Under the new regulation, settlement agreements can only be finalised with the assistance of adjusters after their final report – or their answers to any challenges submitted by the parties – have been issued.
While the 10 day period for challenging adjusters report remains unaltered, the new text gives adjusters an extra day (6 days from the previous 5 days) to respond to challenges. Additionally with regard to indemnity payments (including the undisputed amount), a 6 day period is established once insurers have notified an insured of its decision to accept a claim. As one would expect, insurers may feel this period to be insufficient, specifically if collection from the reinsurance market is necessary.
The new Regulation also provides special guidelines concerning the adjustment process for catastrophic events, especially when dealing with property housing claims. In this case, the regulator can establish special deadlines and instruct communication alternatives for contacting insurers, brokers and adjusters. The Regulation refers to catastrophic events as defined in law No. 16.282 and alternatively as an event affecting a significant number of persons or insured goods giving rise to several claims. This definition does not seem to include large losses or complex claims as the market knows them- however it is likely that the regulator will issue further guidance. The term “significant number” is not defined, so how many claims are required in order for an event to be “catastrophic” will have to be defined by the regulator, further legislation, or case law.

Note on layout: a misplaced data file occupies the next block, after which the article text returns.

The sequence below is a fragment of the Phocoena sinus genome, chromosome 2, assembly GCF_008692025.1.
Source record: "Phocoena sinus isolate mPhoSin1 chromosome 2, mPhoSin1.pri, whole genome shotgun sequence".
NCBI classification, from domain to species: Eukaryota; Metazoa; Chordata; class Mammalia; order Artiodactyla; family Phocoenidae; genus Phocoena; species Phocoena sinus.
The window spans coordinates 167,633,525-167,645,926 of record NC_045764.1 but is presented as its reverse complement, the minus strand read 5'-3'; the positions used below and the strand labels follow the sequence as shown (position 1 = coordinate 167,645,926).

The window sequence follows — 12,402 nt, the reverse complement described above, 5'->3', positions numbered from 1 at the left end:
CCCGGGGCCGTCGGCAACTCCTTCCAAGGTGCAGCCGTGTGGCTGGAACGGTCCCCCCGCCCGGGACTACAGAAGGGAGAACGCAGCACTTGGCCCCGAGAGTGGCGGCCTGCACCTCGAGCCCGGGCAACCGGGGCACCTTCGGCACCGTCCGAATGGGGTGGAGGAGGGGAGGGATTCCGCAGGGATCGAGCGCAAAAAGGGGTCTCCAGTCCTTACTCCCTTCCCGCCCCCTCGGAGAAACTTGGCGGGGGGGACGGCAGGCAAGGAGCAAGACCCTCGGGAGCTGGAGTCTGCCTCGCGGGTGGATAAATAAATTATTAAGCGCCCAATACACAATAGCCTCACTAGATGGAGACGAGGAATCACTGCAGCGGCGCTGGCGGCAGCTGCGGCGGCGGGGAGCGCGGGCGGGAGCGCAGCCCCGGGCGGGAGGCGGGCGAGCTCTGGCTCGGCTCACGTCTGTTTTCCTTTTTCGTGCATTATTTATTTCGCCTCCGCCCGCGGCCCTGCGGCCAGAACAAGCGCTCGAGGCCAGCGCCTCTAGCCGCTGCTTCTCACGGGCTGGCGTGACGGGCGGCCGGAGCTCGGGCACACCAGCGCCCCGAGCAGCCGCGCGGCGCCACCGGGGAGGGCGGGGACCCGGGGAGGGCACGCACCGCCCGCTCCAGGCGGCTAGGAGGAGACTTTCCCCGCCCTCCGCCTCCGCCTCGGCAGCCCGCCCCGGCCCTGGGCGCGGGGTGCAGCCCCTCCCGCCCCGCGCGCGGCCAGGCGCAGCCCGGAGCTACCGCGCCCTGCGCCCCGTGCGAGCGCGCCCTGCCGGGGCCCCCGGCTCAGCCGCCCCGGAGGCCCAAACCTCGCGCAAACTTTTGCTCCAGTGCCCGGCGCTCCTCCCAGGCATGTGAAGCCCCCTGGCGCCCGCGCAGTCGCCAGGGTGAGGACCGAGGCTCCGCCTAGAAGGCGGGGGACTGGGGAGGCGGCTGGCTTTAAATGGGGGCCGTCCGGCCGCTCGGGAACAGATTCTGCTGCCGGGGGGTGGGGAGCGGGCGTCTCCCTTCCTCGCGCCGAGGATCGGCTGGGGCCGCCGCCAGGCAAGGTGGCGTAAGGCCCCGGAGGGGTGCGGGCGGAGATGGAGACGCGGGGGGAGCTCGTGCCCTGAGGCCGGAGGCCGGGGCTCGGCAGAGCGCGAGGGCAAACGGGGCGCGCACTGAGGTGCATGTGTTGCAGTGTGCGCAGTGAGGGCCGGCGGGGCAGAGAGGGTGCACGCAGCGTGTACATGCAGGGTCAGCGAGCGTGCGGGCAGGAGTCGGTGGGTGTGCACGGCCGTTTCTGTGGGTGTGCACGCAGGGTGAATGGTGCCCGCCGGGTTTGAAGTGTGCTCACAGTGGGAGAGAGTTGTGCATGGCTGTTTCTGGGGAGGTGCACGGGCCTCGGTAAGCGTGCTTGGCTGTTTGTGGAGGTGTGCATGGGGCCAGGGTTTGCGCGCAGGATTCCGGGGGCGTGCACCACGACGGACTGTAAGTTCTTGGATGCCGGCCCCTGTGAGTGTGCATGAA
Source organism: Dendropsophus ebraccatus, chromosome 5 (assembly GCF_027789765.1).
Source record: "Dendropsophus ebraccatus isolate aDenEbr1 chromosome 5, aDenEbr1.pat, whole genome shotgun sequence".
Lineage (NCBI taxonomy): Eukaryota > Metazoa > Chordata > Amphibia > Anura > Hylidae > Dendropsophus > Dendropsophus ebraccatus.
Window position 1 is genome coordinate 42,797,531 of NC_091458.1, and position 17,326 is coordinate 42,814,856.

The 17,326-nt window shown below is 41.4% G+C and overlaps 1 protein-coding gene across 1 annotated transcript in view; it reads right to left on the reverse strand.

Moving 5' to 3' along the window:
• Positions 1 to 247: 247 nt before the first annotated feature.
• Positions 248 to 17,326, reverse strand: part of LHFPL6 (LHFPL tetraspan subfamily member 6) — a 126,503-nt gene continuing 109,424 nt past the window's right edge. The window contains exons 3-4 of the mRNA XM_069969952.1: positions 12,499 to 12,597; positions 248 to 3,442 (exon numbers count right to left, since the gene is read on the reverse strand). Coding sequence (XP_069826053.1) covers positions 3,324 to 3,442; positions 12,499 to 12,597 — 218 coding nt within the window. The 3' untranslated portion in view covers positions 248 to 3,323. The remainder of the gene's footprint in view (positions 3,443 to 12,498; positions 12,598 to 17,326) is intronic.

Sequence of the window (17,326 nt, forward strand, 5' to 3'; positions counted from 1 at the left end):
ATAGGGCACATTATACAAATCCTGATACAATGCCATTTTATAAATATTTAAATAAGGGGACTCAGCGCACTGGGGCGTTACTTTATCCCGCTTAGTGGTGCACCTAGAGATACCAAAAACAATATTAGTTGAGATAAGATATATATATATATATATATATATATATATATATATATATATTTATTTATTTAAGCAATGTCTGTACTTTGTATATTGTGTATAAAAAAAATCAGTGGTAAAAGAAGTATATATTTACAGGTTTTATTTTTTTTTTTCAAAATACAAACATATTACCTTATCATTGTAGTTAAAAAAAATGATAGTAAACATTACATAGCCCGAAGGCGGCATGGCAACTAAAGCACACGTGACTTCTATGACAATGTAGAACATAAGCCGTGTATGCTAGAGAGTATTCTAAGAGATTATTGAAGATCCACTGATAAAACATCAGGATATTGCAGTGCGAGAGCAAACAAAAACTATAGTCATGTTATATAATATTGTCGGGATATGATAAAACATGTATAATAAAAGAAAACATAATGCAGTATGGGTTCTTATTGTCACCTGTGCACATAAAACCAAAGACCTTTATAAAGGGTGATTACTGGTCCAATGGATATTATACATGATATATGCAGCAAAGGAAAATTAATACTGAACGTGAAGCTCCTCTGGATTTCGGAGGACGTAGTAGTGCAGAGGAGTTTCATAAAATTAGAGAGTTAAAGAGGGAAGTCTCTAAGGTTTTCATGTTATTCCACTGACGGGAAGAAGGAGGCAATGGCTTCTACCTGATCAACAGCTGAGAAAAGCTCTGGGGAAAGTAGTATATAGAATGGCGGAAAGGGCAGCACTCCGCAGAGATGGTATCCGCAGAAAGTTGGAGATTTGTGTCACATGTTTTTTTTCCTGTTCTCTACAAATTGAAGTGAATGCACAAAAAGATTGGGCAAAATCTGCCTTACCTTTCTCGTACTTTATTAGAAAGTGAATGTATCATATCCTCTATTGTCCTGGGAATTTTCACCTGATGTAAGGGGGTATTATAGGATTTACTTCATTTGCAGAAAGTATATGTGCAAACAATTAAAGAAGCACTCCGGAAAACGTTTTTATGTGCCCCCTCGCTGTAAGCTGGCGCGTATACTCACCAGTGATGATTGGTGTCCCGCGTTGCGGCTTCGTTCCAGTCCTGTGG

Insurers and adjusters are requested to maintain, at all times, valuation and adjustment handbooks as well as contingency plans for special situations (additional obligations and duties for insurers and adjusters). There is no mention of how long, after settlement of claim, the documents have to be retained.
Alex Guillamont. Director Kennedys Latin America & Caribbean